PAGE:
A Reggae legend says goodbye

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joe-gibbs-jamaica.jpgLast week one of Reggae luminaries struck his final note making it a sad day for his many fans all over the world.

Joe Gibbs died of heart attack at University Hospital of the West Indies from a heart attack at age 65.

He leaves behind a rich legacy that not only impacted Jamaica, but indeed the whole world.

Born in Montego Bay in 1943, Gibbs left Jamaica to train as an engineer in the US. After some time spent in the United States as an electronic engineer, Gibbs went back to Kingston, and opened a repair TV shop at 32 Beeston Street where he soon started to sell records. The fast growth of the local music scene encouraged him to be more involved in the business, and in 1967 he started to record some artists in the back of his shop with a two-track tape machine and the already established Lee Perry who had just ended his association with Clement "Coxsone" Dodd. In 1968, with the help of Bunny Lee, he launched his Amalgamated label, and had his first success with one of the earliest rock steady tunes, Roy Shirley's "Hold Them".

After Perry went away to set his own label "Upsetters", Gibbs enrolled the young Winston "Niney" Holness who helped maintain Gibbs' production on the top of the charts. During the rock steady period until 1970, he met success with numerous hits by vocalists like The Pioneers, Errol Dunkley, and Ken Parker, and worked with backing bands like Lynn Taitt and the Jets (including the organist Ansel Collins, and horns players Tommy McCook, Johnny "Dizzy" Moore, Bobby Ellis and Vin Gordon), or The Hippy Boys (featuring the Barrett brothers as the rhythm section).

He switched to the reggae sound with his first international success "Love of the Common People" by Nicky Thomas (#9 in the UK Singles Chart in the summer of 1970). He kept on recording artists like The Ethiopians, Delroy Wilson, and The Heptones (the two volumes of his singles' compilations The Heptones and Friends were bestsellers in Jamaica). During this period he launched three new labels; Jogib, Shock, and Pressure Beat and also opened his New York Record Mart at 11 South Parade.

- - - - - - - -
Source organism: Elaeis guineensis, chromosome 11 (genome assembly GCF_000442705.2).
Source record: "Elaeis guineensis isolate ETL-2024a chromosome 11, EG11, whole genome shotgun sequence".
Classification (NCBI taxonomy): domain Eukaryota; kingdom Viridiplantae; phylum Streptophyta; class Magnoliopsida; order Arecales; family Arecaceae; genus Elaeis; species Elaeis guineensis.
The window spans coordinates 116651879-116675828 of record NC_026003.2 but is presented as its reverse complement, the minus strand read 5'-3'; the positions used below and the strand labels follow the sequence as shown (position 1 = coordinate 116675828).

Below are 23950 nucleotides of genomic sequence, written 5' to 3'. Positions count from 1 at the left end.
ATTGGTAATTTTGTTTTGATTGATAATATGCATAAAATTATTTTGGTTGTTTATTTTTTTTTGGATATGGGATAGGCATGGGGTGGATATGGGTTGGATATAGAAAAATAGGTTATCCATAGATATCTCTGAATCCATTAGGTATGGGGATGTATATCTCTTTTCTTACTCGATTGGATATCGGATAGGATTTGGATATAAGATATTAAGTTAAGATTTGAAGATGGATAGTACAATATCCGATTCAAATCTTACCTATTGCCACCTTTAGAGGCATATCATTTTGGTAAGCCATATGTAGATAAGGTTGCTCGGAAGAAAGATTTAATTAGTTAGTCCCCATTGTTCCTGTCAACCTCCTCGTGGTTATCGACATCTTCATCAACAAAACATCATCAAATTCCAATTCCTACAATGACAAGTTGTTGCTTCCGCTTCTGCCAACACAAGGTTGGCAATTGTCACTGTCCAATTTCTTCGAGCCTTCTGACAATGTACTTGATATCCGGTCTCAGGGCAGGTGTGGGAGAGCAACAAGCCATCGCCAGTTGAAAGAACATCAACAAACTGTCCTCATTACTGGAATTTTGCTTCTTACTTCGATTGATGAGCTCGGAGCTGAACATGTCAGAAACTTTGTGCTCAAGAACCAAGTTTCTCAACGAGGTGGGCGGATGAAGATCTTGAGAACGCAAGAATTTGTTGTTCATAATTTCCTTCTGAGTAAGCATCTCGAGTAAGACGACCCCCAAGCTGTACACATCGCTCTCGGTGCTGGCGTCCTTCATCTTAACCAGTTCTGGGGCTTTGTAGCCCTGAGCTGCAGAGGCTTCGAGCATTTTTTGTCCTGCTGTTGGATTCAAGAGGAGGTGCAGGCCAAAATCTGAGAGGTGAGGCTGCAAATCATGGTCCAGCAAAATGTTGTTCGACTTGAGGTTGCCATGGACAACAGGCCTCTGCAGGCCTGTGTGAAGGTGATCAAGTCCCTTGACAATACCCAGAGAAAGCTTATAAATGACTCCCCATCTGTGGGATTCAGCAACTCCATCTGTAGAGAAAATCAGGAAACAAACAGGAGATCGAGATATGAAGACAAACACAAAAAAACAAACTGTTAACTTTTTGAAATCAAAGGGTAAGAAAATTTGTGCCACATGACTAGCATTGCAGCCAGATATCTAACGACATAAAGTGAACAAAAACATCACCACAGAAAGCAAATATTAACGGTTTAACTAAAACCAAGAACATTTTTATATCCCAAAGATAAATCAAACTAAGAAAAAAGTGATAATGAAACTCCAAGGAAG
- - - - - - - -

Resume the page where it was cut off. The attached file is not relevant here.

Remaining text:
In 1972, after having moved his studio in the Duhaney Park district, he set up a new one at 20 North Parade and started to work with the sound engineer Errol Thompson, who used to be at Randy's Studio. Together, known as "The Mighty Two", along with his studio band known as The Professionals (that includes bassist Robbie Shakespeare, drummer Sly Dunbar and guitarist Earl "Chinna" Smith) they produced hundreds of singles including the hits "Money In My Pocket" by Dennis Brown and "Ah So We Stay" by Big Youth and "Eviction" by Black Uhuru. The duo worked on over 100 Jamaican number one hits.

In 1975, he set up his new 16-track studio and record pressing plant at 24 Retirement Crescent and kept on producing Jamaican artists under numerous label names (Crazy Joe, Reflections, Belmont, Town & Country) meeting success again not only in roots reggae, rockers and lovers rock styles with Dennis Brown, Jacob Miller, Sylford Walker, The Mighty Diamonds, Gregory Isaacs, Prince Alla or Junior Byles but also with instrumental and dub cuts (African Dub series).

The 1977 Culture album Two Sevens Clash is probably Gibbs' most internationally acclaimed production, with a major impact on the punk band The Clash. Other successful artists produced by the Mighty Two during the end of the seventies include Marcia Aitken, Althea & Donna, John Holt, Barrington Levy, Cornell Campbell, Dean Fraser, Delroy Wilson, Beres Hammond, Ranking Joe, Prince Jazzbo, Prince Mohammed, Dillinger, Trinity, Prince Far I, Clint Eastwood, I-Roy and Kojak & Liza.

In the 1980s, Gibbs had an international hit with J.C. Lodge's hit of "Someone Loves You Honey". He did not pay any royalties to the song's writer, Charley Pride, who sued and won. Unable to pay the huge settlement ordered by the Court, Gibbs went out of business. In 1993, he went back on the Jamaican scene, reissuing works from his catalogue on the Rocky One label his son Carl had started from Miami, Florida a few years before, and teaming again with Errol Thompson to produce some new music.

Joe Gibbs is gone but his musical works will live on forever.

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